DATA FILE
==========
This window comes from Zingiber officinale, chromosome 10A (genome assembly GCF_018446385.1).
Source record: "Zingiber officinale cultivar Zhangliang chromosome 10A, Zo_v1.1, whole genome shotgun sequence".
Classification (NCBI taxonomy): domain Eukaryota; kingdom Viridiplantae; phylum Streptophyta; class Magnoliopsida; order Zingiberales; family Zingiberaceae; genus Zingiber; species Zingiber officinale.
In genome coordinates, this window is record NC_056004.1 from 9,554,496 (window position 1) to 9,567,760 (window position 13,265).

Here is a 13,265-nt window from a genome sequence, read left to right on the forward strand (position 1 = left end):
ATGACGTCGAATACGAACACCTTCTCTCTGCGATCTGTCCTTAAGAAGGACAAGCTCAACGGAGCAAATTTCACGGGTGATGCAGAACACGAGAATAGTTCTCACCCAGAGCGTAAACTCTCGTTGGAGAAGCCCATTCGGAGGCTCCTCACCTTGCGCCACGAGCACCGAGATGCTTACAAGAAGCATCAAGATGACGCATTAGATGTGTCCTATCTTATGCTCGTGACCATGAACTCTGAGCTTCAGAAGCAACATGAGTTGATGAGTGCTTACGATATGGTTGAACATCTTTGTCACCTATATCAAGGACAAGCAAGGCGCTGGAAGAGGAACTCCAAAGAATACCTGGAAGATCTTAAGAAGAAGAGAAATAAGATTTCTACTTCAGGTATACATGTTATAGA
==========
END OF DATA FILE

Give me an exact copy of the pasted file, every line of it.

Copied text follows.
This window comes from Zingiber officinale, chromosome 10A (genome assembly GCF_018446385.1).
Source record: "Zingiber officinale cultivar Zhangliang chromosome 10A, Zo_v1.1, whole genome shotgun sequence".
Classification (NCBI taxonomy): domain Eukaryota; kingdom Viridiplantae; phylum Streptophyta; class Magnoliopsida; order Zingiberales; family Zingiberaceae; genus Zingiber; species Zingiber officinale.
In genome coordinates, this window is record NC_056004.1 from 9,554,496 (window position 1) to 9,567,760 (window position 13,265).

Here is a 13,265-nt window from a genome sequence, read left to right on the forward strand (position 1 = left end):
ATGACGTCGAATACGAACACCTTCTCTCTGCGATCTGTCCTTAAGAAGGACAAGCTCAACGGAGCAAATTTCACGGGTGATGCAGAACACGAGAATAGTTCTCACCCAGAGCGTAAACTCTCGTTGGAGAAGCCCATTCGGAGGCTCCTCACCTTGCGCCACGAGCACCGAGATGCTTACAAGAAGCATCAAGATGACGCATTAGATGTGTCCTATCTTATGCTCGTGACCATGAACTCTGAGCTTCAGAAGCAACATGAGTTGATGAGTGCTTACGATATGGTTGAACATCTTTGTCACCTATATCAAGGACAAGCAAGGCGCTGGAAGAGGAACTCCAAAGAATACCTGGAAGATCTTAAGAAGAAGAGAAATAAGATTTCTACTTCAGGTATACATGTTATAGA